Cheollyeop

Cheollyeop

Headword

천렵 ( Cheollyeop )

Location of the encyclopedia

Korean Folk Arts > Folk Games

Writer KimMyungja(金明子)

A folk game catching fish in creeks, mostly enjoyed by men in summer.

Cheollyeop was enjoyed during the spring or autumn, however was mostly enjoyed in the summer, including the three stages of bongnal (“dog days” of summer). The game was also about having fun in the water and was enjoyed as a way of getting the most out of the summer season. Takjok was a way of avoiding the summer heat by the waterside among male adults. The people enjoyed Takjok would place their feet in running water by the rivers or mountain streams. Seonbi (literati) would write poetry and partook in games of Cheollyeop during Takjok.

As such, the possibility was likely that Cheollyeop was enjoyed during the summer season by the waterside. Until the 1950s, many people enjoyed catching fish in the Jeongneung Valley of Seoul, which was not a unique summer custom of the city, but rather a custom enjoyed nationwide. Many people still enjoy the summer season by the waterside while eating seasonal summer food, which is perhaps originated from the memories of Cheollyeop.

Having fish stew and alcoholic drinks with friends by the waterside, alongside a stew made of the fish freshly caught during Cheollyeop, was one of the seasonal customs to beat the summer heat. The people wanting to enjoy the peak of summer would go swimming in the creeks or rivers, catch fish using nets, and make hot fish stew using the fish they caught.

Cheollyeop was a custom of catching fish in creeks with a group of accompanying friends during the summer season and was primarily witnessed at the peak of bongnal during the sixth month of the lunar calendar, including, Chobok (the initial stage of the summer heat) and Jungbok (the middle stage of the summer heat). Cheollyeop was a way to play in the water, since it was enjoyed mostly in the water while catching fish to cook up a delicious stew to beat the summer heat, providing a chance to put the saying, “Iyeolchiyeol” (literally, to fight heat with heat) to practice.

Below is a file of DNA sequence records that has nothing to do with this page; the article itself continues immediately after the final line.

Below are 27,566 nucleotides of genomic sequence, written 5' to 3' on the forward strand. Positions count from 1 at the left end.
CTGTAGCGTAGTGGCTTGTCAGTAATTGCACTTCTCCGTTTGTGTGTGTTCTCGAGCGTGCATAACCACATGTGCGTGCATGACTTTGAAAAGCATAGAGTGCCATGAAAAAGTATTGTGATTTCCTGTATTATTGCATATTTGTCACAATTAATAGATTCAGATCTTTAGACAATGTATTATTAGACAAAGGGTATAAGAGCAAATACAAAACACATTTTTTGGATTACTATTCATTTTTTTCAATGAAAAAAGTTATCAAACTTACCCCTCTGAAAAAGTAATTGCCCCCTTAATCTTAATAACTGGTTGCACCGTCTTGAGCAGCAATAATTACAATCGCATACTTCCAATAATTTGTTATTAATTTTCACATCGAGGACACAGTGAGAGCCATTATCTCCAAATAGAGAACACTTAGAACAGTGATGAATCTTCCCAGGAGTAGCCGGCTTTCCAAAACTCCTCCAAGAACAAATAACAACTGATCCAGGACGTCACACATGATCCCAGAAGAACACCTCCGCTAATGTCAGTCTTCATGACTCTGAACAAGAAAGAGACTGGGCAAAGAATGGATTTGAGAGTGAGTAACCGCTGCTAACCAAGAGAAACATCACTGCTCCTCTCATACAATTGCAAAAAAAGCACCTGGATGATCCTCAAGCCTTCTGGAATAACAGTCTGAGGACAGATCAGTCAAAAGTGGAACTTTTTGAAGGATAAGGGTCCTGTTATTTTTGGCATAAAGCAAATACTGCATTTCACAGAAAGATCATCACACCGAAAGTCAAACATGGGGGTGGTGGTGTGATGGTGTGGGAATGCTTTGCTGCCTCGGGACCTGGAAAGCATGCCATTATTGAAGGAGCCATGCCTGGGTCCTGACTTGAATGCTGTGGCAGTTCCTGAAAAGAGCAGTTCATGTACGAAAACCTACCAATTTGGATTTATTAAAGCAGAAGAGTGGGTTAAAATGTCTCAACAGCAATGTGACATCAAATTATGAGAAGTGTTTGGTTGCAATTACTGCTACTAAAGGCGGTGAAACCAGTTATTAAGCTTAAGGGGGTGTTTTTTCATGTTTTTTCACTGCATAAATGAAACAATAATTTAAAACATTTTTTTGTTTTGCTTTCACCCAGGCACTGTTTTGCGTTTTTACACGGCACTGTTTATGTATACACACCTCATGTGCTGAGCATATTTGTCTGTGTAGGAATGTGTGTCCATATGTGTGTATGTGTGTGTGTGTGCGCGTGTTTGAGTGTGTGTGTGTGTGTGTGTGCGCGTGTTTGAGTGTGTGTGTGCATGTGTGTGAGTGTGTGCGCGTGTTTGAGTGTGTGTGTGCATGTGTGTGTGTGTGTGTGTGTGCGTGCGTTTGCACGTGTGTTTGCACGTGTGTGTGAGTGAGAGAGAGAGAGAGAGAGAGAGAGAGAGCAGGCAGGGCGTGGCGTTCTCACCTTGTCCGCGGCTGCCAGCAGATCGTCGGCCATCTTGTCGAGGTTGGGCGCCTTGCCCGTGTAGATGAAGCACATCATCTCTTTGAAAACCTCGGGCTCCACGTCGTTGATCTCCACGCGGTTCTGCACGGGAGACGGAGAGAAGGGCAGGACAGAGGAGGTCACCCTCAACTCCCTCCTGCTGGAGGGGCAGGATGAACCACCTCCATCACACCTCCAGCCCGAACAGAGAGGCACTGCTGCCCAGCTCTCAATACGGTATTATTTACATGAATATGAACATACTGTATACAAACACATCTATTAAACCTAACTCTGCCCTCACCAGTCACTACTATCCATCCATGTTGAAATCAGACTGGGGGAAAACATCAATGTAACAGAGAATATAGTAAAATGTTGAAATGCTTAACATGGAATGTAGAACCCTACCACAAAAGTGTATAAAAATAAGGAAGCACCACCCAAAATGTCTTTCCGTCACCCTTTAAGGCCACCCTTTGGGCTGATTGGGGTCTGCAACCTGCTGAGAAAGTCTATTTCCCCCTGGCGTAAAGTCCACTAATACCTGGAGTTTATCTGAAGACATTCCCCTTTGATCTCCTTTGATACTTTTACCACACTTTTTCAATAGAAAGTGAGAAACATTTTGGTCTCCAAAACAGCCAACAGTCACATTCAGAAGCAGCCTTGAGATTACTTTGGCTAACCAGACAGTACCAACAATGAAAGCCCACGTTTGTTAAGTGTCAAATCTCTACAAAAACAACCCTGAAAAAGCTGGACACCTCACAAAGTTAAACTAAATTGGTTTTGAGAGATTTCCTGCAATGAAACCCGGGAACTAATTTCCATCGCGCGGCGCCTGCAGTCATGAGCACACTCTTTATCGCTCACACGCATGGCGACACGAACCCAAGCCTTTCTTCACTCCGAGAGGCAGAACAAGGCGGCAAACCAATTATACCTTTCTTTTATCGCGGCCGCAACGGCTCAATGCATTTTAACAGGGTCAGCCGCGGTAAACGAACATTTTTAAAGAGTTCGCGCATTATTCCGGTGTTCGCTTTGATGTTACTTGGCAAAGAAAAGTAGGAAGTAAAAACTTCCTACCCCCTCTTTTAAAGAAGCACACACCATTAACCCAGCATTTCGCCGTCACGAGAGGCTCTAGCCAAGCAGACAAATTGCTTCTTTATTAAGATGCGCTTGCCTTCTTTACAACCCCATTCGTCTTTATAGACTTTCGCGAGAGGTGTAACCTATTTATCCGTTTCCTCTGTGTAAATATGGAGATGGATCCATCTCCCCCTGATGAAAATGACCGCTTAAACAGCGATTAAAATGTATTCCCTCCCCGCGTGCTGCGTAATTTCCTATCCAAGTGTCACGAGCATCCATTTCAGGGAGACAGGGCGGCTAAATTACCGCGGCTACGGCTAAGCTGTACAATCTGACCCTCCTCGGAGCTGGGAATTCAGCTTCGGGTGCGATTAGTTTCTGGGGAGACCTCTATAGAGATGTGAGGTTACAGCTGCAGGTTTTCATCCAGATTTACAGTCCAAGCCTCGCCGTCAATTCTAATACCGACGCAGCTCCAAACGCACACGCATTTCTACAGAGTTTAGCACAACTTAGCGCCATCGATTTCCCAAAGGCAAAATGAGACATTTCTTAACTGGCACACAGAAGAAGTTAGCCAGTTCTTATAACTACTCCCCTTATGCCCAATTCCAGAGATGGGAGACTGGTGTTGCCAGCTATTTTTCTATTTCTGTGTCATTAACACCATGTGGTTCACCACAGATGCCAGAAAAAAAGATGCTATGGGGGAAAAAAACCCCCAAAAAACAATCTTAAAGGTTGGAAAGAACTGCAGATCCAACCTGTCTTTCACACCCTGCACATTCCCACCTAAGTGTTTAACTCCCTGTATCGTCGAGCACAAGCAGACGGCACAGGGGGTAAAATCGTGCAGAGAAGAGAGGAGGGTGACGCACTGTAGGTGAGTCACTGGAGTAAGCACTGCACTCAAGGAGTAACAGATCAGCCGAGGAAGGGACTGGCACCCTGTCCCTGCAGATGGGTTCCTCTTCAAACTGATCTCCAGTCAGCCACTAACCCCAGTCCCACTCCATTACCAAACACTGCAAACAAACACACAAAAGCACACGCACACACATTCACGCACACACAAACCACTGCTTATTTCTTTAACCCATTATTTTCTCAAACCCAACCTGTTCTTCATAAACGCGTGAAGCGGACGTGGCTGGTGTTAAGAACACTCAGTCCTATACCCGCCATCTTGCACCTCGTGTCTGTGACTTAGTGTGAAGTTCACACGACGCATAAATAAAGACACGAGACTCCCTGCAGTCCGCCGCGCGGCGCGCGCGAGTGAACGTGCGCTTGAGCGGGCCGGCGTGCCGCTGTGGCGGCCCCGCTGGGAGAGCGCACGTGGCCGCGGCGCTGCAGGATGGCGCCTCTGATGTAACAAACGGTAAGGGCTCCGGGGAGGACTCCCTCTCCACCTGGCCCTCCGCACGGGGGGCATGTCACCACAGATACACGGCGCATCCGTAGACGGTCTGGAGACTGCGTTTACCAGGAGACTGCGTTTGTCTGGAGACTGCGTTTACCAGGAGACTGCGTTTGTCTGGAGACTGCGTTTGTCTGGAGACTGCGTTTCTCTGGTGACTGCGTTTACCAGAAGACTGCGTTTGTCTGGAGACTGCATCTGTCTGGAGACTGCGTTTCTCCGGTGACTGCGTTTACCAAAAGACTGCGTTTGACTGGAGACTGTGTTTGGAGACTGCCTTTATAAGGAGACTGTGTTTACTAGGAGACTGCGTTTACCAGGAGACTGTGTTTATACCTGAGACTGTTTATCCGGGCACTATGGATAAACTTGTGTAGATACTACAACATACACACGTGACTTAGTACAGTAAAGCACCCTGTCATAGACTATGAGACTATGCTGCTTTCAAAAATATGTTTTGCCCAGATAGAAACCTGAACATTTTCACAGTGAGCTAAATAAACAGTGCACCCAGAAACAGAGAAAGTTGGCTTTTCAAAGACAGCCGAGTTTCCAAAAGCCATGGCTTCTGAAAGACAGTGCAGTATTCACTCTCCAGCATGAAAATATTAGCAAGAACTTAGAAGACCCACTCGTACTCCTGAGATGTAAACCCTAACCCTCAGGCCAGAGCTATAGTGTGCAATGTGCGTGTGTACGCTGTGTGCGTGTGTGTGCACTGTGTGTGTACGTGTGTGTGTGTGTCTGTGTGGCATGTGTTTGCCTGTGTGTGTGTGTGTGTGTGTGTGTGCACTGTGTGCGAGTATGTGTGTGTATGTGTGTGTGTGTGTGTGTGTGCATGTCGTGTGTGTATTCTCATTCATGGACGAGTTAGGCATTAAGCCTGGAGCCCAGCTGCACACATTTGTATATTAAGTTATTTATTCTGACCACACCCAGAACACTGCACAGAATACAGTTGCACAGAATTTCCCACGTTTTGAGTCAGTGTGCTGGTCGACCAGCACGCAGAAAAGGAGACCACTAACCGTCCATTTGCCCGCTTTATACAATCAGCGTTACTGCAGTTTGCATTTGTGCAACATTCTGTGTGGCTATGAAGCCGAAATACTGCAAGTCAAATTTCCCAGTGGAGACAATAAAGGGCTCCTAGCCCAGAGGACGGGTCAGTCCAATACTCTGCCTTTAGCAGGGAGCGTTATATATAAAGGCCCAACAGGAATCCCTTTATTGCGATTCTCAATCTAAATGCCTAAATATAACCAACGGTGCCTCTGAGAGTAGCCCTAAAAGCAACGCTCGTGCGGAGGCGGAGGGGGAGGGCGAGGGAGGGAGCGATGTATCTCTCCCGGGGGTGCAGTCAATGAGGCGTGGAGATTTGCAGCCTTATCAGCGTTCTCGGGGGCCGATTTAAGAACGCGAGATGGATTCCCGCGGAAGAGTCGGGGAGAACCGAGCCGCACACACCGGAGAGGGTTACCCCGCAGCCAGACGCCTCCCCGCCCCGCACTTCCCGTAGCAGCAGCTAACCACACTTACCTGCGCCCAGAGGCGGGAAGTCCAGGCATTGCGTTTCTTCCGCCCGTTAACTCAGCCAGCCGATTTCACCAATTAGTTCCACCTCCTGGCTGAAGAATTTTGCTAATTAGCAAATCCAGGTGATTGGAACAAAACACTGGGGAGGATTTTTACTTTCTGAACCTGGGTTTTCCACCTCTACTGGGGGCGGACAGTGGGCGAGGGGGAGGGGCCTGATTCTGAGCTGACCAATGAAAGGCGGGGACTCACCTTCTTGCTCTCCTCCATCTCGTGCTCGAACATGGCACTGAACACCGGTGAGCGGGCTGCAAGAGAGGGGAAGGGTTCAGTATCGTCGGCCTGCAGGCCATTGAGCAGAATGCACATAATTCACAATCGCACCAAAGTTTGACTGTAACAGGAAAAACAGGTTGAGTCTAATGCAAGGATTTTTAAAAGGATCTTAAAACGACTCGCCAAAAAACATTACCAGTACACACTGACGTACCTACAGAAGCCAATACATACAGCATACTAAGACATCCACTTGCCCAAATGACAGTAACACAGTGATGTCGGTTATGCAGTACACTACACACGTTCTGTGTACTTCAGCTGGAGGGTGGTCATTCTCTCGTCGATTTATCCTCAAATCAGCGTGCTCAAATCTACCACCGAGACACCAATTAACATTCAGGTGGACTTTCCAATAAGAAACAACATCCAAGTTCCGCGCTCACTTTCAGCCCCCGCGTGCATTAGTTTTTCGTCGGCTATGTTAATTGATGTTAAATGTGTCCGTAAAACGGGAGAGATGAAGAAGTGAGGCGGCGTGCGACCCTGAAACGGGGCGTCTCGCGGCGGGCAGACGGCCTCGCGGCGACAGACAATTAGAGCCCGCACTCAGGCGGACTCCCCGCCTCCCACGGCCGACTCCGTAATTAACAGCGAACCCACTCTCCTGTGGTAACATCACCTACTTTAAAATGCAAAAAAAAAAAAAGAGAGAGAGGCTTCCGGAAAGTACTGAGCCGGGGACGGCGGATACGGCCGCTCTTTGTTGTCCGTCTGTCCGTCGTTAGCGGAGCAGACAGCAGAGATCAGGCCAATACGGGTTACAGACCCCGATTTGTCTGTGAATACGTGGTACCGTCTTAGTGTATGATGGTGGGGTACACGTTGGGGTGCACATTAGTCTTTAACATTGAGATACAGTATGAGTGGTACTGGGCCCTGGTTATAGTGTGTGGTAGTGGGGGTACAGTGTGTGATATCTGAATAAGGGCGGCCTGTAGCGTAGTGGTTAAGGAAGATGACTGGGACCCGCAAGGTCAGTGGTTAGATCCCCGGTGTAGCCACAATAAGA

Cheollyeop

Cheollyeop
Headword

천렵 ( Cheollyeop )

Location of the encyclopedia

Korean Folk Arts > Folk Games

Writer KimMyungja(金明子)

A folk game catching fish in creeks, mostly enjoyed by men in summer.

Cheollyeop was enjoyed during the spring or autumn, however was mostly enjoyed in the summer, including the three stages of bongnal (“dog days” of summer). The game was also about having fun in the water and was enjoyed as a way of getting the most out of the summer season. Takjok was a way of avoiding the summer heat by the waterside among male adults. The people enjoyed Takjok would place their feet in running water by the rivers or mountain streams. Seonbi (literati) would write poetry and partook in games of Cheollyeop during Takjok.

As such, the possibility was likely that Cheollyeop was enjoyed during the summer season by the waterside. Until the 1950s, many people enjoyed catching fish in the Jeongneung Valley of Seoul, which was not a unique summer custom of the city, but rather a custom enjoyed nationwide. Many people still enjoy the summer season by the waterside while eating seasonal summer food, which is perhaps originated from the memories of Cheollyeop.

Having fish stew and alcoholic drinks with friends by the waterside, alongside a stew made of the fish freshly caught during Cheollyeop, was one of the seasonal customs to beat the summer heat. The people wanting to enjoy the peak of summer would go swimming in the creeks or rivers, catch fish using nets, and make hot fish stew using the fish they caught.

Cheollyeop was a custom of catching fish in creeks with a group of accompanying friends during the summer season and was primarily witnessed at the peak of bongnal during the sixth month of the lunar calendar, including, Chobok (the initial stage of the summer heat) and Jungbok (the middle stage of the summer heat). Cheollyeop was a way to play in the water, since it was enjoyed mostly in the water while catching fish to cook up a delicious stew to beat the summer heat, providing a chance to put the saying, “Iyeolchiyeol” (literally, to fight heat with heat) to practice.